Greater London Cycle Routes
Greater London is an interesting place to cycle with central London becoming more cycle friendly largely thanks to the London Cycling Campaign, Transport for London and the National Cycle Network.
The outskirts offer many attractive routes with Wimbledon Common, Richmond Park and the River Thames offering some pleasant off road cycling opportunities.
The central area is also well served by cycling lanes and signed routes which you can view and download below.
Please use the links below to view full route information including descriptions, elevation profiles, interactive maps and GPS downloads.
You can also view an overview map of all the routes in the using the Greater London Cycle Map
There are several National Cycle Network signed routes in the county many of which have been mapped and can be viewed and downloaded below.
For more information on NCN routes in the county (including free cycle maps) please click here
For more information on cycle routes in Greater London including tips, advice and free cycle maps please click here
|Alexandra Park||1 miles (2 km)||Enjoy a walk or cycle through this popular park in North London. The park covers nearly 200 acres and surrounds the historic entertainment venue of Alexandra Palace. It includes a pretty boating lake where you can enjoy a boat ride or a lakeside snack at the cafe. There is a also a large garden centre with a Victorian style greenhouse, a deer enclosure with a small herd of fallow deer and a 10 hole pitch and putt golf course. You can also climb the park's tree-lined sloping hill where you can enjoy super views over London.|
Alexandra Park is located between Wood Green and Muswell Hill. Alexandra Palace railway station (Muswell Hill branch) is located right next to the eastern end of the park.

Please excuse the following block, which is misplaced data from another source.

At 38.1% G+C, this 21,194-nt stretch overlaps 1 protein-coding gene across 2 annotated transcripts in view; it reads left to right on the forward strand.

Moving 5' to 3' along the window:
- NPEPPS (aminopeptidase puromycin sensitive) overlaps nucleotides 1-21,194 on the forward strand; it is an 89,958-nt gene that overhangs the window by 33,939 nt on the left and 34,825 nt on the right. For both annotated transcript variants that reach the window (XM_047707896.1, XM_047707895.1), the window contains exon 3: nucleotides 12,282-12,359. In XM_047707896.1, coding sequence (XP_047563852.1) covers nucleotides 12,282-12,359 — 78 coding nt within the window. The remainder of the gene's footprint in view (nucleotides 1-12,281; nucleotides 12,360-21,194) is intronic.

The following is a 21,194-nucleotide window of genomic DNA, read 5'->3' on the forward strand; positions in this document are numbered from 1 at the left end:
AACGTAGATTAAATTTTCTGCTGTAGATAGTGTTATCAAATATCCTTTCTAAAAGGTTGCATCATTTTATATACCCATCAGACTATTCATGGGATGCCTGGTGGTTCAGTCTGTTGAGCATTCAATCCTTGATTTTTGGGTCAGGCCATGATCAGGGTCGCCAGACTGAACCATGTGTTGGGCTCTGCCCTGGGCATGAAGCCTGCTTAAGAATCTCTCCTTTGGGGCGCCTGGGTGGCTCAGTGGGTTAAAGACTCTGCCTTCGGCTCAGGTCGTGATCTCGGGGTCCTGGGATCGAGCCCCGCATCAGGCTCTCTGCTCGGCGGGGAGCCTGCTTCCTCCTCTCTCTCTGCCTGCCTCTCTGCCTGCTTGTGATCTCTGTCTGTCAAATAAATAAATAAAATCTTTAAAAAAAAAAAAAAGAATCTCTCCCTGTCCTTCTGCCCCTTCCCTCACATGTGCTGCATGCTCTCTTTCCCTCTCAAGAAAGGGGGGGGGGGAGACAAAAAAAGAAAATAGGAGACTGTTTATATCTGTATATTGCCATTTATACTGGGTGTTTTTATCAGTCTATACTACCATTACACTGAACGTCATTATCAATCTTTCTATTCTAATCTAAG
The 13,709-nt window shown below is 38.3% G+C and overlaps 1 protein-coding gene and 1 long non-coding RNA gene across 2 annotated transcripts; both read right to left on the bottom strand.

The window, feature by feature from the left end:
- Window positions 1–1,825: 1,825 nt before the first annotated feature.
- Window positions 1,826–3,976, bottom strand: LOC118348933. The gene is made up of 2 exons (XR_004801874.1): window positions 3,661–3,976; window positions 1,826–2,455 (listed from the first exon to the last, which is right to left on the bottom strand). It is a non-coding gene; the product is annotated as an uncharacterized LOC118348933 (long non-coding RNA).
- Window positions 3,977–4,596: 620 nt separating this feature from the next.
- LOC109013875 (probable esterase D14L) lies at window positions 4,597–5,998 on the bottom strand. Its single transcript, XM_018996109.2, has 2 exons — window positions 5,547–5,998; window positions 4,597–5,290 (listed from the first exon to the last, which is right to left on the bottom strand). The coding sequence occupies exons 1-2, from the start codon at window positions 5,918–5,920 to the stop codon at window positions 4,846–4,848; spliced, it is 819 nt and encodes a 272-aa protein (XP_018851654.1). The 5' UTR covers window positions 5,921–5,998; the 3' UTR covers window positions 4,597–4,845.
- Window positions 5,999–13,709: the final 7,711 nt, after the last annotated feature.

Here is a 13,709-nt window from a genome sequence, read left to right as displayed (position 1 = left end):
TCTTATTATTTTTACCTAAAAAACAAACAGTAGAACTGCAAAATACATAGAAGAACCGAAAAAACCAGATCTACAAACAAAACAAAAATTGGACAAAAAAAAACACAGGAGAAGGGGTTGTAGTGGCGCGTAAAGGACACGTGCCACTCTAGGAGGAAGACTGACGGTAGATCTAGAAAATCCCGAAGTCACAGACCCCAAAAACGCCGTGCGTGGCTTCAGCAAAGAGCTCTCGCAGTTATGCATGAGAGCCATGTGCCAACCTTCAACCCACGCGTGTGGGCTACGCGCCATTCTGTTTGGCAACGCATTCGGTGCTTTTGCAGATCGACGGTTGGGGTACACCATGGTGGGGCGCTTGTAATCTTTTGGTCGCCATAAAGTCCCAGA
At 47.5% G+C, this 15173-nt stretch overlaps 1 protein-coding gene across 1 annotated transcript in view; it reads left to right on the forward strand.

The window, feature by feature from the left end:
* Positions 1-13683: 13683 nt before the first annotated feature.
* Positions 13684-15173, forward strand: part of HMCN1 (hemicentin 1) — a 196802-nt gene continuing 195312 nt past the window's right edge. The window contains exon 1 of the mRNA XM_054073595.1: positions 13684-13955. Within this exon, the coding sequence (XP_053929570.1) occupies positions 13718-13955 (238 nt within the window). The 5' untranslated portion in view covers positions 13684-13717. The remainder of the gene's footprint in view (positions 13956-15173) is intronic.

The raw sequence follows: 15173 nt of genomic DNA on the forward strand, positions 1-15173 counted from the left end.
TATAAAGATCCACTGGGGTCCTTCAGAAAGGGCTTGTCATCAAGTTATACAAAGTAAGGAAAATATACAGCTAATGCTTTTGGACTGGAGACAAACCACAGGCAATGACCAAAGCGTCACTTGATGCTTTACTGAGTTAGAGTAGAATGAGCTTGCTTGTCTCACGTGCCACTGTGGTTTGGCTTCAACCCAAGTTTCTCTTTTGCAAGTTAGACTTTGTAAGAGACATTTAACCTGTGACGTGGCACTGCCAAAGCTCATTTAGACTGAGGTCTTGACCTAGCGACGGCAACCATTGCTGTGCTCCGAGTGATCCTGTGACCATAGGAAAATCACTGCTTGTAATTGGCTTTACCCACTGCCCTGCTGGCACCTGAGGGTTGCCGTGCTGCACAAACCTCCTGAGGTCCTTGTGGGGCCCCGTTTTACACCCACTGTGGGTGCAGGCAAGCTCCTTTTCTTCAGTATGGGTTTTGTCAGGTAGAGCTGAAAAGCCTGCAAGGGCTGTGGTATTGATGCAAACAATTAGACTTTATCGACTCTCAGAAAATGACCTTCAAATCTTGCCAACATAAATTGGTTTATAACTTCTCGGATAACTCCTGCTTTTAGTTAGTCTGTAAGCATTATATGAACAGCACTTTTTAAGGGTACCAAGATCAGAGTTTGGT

|Barnet to Welwyn Garden City||14 miles (22 km)||Follow NCN Route 12 from the outskirts of London into Hertfordshire on this fairly easy route. The route starts by High Barnet tube station and follows minor roads and tracks to Hatfield and then onto Welwyn Garden City. Route highlights include a spell through Monken Hadley Common at the start and Hatfield House and Gardens which is an ideal spot to stop for some refreshments. There are also several off road sections to enjoy making this a leisurely ride.|
|Bayhurst Wood Country Park and Ruislip Woods||5 miles (8 km)||Bayhurst Wood Country Park and Ruislip Woods are located in the London Borough of Hillingdon and contain numerous walking and cycling trails. Ruislip Woods covers 726 acres and became the first National Nature Reserve in an urban area of England in 1997. The site includes grassland, ponds, streams, marshland and the delightful Ruislip Lido Lake. |
The site is popular with Mountain bikers as there are a number of challenging off road trails. However there are also family cycle routes such as the David Brough cycle trail which is located in Bayhurst Wood and is suitable for all abilities of rider.
|Brent Reservoir||1 miles (1.2 km)||Brent Reservoir and the Wesh Harp Open space is a popular place for walkers and cyclists. A traffic free path runs long the northern shore of this large lake with views across the water and woodland trails. It's a popular site for bird watching with two bird hides and visitors which include great crested grebe, gadwall, shoveler, common pochard, tufted duck and common tern. There's also the Welsh Harp Environmental Education Centre which is a 15 acre woodland site where children can have a hands-on experience with nature. |
If you'd like to extend your walk you could pick up the Capital Ring walking route and follow it west to the nearby Fryent Country Park.
|Colne Valley Trail||7 miles (11 km)||Follow the Colne Valley Trail from Uxbridge to Rickmansworth and enjoy riverside and canalside walking or cycling.|